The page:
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Lobbyist Money Help  

Blue Cross Blue Shield Wants to Make a Profit

February 07, 1996
By: Emily Goodin
State Capital Bureau

JEFFERSON CITY - The Plans of Blue Cross Blue Shield to become a profit-making corporation has landed in the lap of Missouri's legislature.

That was the topic of discussion in the Senate Insurance Committee Wednesday during a debate over a bill that would allow non-profit health care plans to become for-profit.

The main target of the bill is Blue Cross Blue Shield of Kansas City, who has been in negotiations with the Missouri Department of Insurance for about six months concerning their ability to establish a for-profit subsidiary.

The main question concerns how much money Blue Cross Blue Shield, which covers 30 northwestern counties in Missouri, would owe the public, due to the tax exemption they receive for being non-profit.

The bill's sponsor, Sen. Ronnie DePasco, D-Kansas City, said the questions were how much does Blue Cross come up with, where does the money go, and what will it be used for.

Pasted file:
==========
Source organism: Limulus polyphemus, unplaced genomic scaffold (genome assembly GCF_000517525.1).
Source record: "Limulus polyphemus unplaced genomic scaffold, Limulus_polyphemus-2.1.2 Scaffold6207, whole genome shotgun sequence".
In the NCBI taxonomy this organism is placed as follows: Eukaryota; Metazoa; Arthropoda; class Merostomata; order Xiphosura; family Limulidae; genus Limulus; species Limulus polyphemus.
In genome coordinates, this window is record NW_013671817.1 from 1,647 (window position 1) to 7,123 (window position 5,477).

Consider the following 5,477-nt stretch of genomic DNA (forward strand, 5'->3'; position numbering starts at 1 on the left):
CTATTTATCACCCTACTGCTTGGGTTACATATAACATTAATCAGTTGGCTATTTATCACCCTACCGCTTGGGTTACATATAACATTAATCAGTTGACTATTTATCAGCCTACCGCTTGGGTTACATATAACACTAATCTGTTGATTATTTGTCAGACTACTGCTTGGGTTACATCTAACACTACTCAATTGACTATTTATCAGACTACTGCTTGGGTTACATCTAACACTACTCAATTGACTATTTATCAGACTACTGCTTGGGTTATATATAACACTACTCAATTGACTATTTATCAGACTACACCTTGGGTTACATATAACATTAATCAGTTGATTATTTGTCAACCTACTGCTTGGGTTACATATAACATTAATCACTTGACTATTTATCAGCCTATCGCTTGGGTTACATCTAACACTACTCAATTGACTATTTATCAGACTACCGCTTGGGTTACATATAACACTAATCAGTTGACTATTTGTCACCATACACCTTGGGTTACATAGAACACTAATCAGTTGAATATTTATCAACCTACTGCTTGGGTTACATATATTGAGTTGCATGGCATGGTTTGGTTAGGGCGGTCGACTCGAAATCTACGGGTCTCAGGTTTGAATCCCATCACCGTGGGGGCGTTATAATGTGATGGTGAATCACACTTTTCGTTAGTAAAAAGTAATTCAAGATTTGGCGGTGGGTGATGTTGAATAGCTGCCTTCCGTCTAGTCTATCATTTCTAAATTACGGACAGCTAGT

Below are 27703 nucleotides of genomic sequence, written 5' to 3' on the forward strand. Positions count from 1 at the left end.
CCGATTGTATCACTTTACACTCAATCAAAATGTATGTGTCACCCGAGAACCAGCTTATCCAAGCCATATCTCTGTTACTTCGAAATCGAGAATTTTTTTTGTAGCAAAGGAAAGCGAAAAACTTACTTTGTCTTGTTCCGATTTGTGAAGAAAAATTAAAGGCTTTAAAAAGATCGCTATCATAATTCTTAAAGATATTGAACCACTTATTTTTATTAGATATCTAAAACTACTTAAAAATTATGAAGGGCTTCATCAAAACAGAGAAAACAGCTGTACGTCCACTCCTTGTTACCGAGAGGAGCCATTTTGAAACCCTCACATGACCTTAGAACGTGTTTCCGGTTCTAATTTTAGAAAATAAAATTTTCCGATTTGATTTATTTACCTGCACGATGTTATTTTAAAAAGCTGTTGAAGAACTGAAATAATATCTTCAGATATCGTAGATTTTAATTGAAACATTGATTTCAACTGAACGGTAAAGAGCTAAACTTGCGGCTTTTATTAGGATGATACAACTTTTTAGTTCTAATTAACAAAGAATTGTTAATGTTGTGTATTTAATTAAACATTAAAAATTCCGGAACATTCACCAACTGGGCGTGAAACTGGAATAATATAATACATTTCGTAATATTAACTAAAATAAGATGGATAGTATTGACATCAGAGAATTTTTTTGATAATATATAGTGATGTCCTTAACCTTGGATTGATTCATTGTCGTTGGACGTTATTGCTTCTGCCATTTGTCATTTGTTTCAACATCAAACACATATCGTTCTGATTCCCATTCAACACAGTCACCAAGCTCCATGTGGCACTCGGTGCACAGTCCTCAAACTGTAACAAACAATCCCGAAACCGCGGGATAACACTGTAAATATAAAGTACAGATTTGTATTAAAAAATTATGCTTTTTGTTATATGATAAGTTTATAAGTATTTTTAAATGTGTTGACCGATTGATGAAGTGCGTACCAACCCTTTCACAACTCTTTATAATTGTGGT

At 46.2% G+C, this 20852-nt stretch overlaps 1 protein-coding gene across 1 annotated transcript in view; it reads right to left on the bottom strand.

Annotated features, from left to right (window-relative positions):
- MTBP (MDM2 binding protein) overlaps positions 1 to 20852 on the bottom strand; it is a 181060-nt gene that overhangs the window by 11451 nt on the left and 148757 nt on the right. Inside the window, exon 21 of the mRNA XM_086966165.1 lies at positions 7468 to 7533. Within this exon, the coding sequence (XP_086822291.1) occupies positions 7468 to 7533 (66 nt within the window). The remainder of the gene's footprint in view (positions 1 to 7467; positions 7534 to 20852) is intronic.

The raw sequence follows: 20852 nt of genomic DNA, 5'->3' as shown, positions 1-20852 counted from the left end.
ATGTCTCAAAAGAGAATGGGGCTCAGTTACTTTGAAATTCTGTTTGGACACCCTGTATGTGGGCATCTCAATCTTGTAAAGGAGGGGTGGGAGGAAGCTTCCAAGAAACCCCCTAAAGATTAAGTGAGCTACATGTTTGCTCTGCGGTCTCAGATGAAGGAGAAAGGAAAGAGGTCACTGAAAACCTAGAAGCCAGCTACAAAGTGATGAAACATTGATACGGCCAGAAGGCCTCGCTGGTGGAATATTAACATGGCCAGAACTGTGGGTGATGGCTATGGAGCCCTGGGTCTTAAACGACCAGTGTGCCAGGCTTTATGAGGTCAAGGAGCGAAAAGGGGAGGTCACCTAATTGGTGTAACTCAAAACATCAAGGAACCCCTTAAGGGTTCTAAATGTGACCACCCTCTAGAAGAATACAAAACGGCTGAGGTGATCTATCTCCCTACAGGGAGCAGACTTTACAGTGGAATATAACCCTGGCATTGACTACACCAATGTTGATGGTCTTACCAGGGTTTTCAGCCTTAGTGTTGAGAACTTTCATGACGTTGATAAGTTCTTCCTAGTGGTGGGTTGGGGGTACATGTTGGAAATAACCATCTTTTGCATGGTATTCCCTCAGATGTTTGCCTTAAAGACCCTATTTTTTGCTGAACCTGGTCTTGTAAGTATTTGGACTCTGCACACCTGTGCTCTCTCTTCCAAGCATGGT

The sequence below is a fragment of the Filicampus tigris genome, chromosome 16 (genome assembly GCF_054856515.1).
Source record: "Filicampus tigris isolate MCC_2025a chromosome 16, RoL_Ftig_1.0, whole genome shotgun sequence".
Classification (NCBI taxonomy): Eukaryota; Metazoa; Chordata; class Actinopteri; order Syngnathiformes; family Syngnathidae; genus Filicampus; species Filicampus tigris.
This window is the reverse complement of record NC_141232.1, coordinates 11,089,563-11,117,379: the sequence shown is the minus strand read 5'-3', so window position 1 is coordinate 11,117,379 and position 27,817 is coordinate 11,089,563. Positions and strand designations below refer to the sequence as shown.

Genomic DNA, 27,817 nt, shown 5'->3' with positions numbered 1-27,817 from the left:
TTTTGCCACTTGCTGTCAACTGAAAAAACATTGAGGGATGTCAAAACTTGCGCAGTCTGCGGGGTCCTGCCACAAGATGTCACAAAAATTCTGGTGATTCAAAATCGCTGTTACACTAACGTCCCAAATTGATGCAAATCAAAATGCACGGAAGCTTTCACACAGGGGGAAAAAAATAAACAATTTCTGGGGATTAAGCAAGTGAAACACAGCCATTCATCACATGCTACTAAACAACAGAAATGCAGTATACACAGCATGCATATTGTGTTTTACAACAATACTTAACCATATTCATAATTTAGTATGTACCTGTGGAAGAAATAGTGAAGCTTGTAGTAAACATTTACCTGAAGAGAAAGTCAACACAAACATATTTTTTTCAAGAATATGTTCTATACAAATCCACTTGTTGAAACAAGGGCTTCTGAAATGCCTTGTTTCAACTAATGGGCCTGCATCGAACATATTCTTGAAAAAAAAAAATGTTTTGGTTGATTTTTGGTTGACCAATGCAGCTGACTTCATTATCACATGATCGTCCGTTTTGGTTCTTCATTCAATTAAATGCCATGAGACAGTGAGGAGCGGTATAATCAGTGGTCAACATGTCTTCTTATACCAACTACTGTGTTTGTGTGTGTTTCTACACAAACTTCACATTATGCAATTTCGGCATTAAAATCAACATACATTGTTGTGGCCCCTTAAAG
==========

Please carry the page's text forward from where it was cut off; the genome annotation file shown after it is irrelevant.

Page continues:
Jay Angoff, director of the Department of Insurance, said if Blue Cross transfers the amount to the corporation that they would have paid in taxes in the past three years, it would be $5-6 million.

Angoff also referred to Blue Cross Blue Shield of St. Louis, which set up its own for-profit subsidiary in 1994, but are still in discussions with the Insurance Department because they haven't paid the public anything.

"They (St. Louis) disagree about what the law requires," Angoff said.

DePasco said if his bill passes, while it can't be retroactive, Angoff can use it to pressure St. Louis into paying. He said there is no comparison between St. Louis and Kansas City.

Also testifying against the bill was Peter DeSimone of the Missouri Association for Social Welfare, saying Blue Cross was for blue-collar families.

"Blue Cross now wants out of that business to join a new club. A new club of for-profit industries," DeSimone said.

Mike Marcotte of Blue Cross Blue Shield - Kansas City, said they would sell 20 percent of their stock to the public and use the money to compete with nationwide companies. He did say that more stock could be sold if more money was needed.

Tom Bowser, also of Blue Cross - Kansas City, said by selling 20 percent they would raise about $40-50 million.

"The cheapest place in the world to raise money is in public stock," Marcotte said.

DePasco said he expects Blue Cross and the Insurance Department to meet today for more discussions. The committee is also expected to meet today to vote to send the bill to the Senate floor.